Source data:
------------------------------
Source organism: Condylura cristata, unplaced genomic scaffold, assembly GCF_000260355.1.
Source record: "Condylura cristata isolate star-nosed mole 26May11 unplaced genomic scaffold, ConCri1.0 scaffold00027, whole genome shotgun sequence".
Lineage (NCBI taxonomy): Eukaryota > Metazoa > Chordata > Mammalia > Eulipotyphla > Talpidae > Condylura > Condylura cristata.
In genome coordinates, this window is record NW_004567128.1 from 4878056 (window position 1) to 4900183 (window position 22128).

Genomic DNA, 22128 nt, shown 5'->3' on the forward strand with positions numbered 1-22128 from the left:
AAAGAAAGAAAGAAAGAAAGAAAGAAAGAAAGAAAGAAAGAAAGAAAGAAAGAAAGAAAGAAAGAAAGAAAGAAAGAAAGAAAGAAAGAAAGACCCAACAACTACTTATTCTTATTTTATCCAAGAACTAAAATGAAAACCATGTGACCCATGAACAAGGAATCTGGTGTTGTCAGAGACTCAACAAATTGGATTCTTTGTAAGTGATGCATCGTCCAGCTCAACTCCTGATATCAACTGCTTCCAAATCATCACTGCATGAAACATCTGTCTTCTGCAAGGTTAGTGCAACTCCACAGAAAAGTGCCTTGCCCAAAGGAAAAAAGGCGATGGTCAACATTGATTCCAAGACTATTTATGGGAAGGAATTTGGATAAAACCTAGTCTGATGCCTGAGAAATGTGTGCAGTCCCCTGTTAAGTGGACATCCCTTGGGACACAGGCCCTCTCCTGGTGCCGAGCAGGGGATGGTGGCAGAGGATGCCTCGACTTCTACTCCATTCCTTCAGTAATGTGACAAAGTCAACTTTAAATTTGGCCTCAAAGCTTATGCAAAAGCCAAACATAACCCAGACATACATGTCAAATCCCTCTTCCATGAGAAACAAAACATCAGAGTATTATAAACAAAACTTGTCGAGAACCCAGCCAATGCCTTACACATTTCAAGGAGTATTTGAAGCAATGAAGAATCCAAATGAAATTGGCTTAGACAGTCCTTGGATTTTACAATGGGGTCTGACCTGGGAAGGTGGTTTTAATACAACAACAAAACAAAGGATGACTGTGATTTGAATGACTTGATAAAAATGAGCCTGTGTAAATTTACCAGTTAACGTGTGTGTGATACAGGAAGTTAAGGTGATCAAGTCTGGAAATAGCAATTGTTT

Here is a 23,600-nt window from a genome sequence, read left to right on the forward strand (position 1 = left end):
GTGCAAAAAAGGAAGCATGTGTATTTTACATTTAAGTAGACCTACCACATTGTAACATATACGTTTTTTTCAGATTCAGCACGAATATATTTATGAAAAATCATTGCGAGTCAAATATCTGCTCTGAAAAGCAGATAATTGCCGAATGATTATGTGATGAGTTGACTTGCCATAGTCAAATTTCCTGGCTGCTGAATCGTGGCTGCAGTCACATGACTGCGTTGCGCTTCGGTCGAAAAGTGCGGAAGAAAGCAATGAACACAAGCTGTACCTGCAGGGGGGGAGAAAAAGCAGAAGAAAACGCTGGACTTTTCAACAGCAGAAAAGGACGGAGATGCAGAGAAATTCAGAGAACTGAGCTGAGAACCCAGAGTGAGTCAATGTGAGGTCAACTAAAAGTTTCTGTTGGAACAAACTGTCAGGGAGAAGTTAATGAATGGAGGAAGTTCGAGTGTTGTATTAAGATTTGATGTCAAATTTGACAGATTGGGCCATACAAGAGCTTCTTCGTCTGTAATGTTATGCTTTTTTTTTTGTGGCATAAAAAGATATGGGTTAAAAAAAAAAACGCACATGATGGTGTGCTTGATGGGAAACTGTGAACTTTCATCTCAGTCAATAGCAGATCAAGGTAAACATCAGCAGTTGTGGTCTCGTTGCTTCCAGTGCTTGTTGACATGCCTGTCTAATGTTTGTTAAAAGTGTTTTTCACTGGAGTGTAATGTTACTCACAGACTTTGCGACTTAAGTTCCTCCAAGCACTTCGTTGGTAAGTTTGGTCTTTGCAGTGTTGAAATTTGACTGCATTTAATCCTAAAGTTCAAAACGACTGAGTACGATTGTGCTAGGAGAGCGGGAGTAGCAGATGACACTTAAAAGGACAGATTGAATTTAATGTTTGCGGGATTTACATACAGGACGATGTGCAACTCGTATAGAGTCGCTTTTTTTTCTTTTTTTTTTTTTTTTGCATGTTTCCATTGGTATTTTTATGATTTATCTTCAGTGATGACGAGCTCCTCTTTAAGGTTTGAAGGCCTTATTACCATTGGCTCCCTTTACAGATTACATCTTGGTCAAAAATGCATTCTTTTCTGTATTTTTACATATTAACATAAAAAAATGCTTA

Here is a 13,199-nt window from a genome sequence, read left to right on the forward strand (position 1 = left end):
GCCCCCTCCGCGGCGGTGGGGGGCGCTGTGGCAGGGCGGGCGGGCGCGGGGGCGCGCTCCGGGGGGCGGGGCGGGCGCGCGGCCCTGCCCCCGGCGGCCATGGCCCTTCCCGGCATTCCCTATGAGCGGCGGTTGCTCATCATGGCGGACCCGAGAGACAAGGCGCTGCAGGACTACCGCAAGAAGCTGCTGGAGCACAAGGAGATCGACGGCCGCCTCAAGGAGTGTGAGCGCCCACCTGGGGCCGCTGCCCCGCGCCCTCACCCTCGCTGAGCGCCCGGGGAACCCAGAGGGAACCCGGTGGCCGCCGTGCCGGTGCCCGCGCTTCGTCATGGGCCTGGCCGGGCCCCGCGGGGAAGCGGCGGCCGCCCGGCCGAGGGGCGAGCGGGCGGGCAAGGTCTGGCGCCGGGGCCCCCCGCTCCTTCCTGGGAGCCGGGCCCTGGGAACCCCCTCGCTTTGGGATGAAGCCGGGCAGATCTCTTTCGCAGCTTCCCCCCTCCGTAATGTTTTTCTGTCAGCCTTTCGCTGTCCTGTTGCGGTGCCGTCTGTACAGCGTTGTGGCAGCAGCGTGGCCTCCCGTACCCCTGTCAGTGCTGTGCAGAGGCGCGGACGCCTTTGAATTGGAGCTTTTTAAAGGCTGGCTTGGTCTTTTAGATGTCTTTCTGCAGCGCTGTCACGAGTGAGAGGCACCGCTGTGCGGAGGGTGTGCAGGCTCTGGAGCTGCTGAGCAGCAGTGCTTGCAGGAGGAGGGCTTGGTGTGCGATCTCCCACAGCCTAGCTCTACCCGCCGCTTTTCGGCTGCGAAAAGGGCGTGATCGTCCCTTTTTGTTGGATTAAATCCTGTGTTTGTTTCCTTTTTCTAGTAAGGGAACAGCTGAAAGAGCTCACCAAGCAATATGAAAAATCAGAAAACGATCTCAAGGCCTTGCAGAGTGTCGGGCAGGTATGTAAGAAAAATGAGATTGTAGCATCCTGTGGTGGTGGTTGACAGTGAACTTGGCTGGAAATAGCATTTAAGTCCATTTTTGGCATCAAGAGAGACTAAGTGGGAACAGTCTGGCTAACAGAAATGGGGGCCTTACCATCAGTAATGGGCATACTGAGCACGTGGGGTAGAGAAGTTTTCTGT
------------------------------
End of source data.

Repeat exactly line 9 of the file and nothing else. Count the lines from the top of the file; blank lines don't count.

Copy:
Here is a 13,199-nt window from a genome sequence, read left to right on the forward strand (position 1 = left end):